The Shapiro–Wilk test was used for the normality analysis and the Levene test was used for the homogeneity analysis. Analysis of the mean difference between the two groups based on the results of this normality test used independent t-test for variables with normal distribution or the analysis of variance (ANOVA) test, followed by Tukey’s multiple comparison test to compare more than two groups. Meanwhile, for variables with abnormal distribution, the Mann–Whitney U test was used for comparison between two groups. The analysis was performed with statistical software GraphPad Prism 8.


RESULTS

Histopathology

Representative pictures of microscopic skin tissue among positive control, negative control, and C. longa treatment groups are shown in Figure 1. The expression of collagen was highest in the C. longa treatment group compared to the positive (p < 0.0001) and negative control (p = 0.0418) groups. However, there was no statistical difference between the positive and negative control groups (Fig. 2).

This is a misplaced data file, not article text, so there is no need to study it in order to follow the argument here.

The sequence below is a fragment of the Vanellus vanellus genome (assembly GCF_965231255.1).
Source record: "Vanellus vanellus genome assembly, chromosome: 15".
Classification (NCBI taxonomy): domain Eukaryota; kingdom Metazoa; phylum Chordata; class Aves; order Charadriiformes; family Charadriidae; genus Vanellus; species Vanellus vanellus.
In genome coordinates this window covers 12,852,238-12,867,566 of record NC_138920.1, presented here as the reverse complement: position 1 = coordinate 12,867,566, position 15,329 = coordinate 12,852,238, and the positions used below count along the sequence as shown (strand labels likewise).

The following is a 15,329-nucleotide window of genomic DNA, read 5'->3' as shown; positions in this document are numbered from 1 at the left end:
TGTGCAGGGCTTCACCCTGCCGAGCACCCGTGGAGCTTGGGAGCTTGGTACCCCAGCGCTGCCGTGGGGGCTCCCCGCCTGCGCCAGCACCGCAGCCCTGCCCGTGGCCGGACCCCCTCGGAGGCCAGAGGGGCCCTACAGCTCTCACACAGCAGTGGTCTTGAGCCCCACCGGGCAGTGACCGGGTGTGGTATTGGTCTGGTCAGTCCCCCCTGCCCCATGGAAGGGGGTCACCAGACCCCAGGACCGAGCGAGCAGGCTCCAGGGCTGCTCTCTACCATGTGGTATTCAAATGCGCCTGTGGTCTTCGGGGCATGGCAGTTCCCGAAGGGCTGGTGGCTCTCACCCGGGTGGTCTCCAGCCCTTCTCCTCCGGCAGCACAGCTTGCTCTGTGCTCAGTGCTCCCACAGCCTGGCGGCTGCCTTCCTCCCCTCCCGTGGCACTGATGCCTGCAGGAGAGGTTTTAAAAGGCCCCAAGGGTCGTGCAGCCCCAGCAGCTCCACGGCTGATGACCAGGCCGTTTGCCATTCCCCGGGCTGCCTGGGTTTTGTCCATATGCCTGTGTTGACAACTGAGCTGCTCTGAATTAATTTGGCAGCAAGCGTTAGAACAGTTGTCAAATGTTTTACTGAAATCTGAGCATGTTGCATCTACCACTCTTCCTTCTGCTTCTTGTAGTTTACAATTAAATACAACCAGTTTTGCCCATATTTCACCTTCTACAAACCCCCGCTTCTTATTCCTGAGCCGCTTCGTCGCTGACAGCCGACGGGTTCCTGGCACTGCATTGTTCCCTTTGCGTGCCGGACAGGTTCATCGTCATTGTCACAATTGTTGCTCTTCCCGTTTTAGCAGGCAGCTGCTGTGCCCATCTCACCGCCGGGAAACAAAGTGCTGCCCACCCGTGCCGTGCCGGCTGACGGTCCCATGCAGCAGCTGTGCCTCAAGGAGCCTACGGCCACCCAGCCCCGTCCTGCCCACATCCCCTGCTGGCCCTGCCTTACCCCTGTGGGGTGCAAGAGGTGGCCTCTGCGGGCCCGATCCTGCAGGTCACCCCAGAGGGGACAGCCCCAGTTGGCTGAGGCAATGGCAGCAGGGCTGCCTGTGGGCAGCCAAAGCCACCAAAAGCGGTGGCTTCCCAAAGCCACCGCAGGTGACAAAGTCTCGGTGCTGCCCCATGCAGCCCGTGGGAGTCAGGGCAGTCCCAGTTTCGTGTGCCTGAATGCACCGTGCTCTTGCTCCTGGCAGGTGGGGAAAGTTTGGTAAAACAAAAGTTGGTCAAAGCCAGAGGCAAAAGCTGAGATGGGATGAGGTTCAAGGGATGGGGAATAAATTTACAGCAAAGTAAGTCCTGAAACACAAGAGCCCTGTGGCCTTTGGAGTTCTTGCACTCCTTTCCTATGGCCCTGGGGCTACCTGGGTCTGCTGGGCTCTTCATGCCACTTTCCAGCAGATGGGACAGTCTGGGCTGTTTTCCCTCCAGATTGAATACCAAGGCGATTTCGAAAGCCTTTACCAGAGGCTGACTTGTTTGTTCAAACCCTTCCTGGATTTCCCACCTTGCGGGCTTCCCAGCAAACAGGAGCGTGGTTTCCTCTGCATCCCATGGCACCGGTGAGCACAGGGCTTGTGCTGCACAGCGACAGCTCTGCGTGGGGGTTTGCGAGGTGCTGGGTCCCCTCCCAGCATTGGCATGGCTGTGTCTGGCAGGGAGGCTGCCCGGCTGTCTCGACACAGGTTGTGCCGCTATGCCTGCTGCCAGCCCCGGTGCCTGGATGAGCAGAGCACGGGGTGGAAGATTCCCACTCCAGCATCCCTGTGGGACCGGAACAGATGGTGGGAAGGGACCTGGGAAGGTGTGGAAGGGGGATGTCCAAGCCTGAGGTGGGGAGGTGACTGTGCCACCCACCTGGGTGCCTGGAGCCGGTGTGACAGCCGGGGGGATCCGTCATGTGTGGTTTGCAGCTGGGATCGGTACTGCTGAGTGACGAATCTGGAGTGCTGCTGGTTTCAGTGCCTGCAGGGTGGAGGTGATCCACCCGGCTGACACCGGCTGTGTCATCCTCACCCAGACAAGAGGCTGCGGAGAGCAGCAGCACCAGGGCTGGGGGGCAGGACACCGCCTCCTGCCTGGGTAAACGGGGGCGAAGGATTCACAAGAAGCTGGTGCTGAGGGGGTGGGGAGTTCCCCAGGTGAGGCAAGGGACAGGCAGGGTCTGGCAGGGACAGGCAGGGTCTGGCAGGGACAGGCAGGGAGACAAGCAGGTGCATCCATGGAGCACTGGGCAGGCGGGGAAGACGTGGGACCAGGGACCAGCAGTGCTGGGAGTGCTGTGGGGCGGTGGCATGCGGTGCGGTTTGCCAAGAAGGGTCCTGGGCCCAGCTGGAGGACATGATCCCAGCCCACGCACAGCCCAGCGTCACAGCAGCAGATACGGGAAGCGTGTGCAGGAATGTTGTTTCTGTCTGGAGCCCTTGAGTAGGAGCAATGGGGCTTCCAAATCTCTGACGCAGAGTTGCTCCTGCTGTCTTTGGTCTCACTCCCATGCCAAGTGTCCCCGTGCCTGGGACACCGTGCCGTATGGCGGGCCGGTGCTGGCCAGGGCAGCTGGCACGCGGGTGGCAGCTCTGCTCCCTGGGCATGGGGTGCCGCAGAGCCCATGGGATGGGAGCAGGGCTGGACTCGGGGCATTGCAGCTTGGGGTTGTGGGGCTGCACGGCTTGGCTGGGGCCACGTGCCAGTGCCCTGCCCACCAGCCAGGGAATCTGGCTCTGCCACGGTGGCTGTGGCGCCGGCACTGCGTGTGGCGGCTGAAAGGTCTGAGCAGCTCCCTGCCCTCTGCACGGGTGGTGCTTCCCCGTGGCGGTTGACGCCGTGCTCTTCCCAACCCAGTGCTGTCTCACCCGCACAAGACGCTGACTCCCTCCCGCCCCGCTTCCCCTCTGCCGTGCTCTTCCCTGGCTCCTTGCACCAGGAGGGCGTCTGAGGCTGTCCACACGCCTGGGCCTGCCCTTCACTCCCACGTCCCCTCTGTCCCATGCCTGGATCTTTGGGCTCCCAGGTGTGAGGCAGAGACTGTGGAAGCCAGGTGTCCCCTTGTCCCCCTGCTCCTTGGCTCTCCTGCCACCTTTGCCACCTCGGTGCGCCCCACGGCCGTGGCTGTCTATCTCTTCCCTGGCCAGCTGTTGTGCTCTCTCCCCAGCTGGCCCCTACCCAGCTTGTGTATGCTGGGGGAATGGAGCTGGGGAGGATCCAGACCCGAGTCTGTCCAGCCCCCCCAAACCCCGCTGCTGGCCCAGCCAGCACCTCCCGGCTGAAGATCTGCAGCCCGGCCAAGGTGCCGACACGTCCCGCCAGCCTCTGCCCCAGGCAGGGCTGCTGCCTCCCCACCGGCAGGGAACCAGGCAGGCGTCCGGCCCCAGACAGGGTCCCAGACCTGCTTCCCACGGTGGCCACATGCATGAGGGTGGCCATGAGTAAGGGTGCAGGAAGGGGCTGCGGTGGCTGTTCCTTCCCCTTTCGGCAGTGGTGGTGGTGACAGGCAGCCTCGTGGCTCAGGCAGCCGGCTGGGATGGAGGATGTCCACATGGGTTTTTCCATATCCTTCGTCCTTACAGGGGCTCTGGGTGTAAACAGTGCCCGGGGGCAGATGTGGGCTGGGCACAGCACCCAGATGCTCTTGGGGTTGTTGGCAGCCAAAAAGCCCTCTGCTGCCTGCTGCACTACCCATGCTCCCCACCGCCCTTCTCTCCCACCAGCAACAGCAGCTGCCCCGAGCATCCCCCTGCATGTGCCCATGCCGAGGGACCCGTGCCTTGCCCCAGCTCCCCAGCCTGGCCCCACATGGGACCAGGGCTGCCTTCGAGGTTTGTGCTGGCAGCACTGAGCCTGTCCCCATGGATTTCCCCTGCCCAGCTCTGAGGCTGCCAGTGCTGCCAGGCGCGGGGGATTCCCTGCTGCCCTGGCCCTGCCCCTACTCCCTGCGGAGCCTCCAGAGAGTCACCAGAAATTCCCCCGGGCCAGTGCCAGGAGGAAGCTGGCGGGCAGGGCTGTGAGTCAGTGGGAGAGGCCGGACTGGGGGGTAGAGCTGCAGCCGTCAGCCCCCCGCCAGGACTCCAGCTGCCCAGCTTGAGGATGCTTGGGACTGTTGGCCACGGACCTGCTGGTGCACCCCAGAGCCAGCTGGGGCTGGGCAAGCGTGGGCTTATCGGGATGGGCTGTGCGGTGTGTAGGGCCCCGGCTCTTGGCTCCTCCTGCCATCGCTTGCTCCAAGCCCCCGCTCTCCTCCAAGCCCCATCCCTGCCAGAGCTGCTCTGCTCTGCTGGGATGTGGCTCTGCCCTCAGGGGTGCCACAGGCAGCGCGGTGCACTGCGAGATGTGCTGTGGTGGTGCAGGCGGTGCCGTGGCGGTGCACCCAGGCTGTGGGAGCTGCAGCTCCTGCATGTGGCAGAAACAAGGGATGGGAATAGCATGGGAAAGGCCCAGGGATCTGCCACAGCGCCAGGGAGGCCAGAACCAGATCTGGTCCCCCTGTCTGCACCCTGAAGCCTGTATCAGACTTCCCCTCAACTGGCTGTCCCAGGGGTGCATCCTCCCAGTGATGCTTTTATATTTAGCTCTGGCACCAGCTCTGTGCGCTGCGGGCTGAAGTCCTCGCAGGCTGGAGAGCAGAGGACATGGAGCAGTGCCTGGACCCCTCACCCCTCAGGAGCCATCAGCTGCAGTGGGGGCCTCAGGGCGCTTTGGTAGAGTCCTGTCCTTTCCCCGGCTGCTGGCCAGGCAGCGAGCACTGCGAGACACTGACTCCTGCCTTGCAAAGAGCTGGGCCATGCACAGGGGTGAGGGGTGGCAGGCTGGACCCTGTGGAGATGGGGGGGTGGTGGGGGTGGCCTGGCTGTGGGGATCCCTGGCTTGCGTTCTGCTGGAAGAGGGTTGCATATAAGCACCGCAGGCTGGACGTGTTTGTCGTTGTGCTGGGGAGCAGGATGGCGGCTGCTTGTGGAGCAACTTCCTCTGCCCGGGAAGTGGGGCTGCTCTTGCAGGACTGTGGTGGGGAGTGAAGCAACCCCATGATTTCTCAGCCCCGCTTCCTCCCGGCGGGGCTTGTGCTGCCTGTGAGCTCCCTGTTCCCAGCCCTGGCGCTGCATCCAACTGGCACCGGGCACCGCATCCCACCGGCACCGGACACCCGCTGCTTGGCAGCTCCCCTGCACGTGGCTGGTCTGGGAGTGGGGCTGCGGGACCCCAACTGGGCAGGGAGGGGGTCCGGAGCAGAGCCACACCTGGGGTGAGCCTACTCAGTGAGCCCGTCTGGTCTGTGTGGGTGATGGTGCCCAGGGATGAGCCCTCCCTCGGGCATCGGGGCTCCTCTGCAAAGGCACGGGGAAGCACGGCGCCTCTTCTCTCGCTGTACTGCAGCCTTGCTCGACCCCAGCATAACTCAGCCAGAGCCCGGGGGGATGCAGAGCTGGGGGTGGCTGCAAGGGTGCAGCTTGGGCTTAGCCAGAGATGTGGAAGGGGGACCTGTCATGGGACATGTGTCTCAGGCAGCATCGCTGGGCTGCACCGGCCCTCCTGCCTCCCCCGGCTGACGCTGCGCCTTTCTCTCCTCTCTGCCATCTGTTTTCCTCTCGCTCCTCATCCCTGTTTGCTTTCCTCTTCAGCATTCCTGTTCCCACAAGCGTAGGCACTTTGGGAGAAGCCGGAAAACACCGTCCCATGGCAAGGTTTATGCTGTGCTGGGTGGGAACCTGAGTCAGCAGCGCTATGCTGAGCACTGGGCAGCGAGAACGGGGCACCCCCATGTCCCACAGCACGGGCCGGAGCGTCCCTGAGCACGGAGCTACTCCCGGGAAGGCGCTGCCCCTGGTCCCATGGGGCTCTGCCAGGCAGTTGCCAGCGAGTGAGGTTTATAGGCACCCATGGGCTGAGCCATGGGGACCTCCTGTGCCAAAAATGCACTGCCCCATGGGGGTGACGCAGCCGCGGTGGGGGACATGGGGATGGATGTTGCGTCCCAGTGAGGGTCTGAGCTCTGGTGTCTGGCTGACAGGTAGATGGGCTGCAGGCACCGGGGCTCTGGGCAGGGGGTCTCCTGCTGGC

Gene expression marker analysis for M1 and M2

Gene expression analysis on Arg-1 showed a significant increase in the C. longa treatment compared to the positive control (p = 0.0394) and negative control (p = 0.0313) (Fig. 3). Statistical analysis of the iNOS gene expression showed a decreasing trend in the C. longa treatment compared to the positive control and the negative control, but it was not significant (Fig. 4).

Table 1. Primer sequences used for quantitative real-time PCR.

[Click here to view]

Figure 1. Microscopic appearance of skin on the 6th day after injury; group I was positive control, group II was negative control, and group III was treated by 3% C. longa extract gel. The histopathological observation shows more collagen in the tissues that were treated with 3% C. longa extract gel.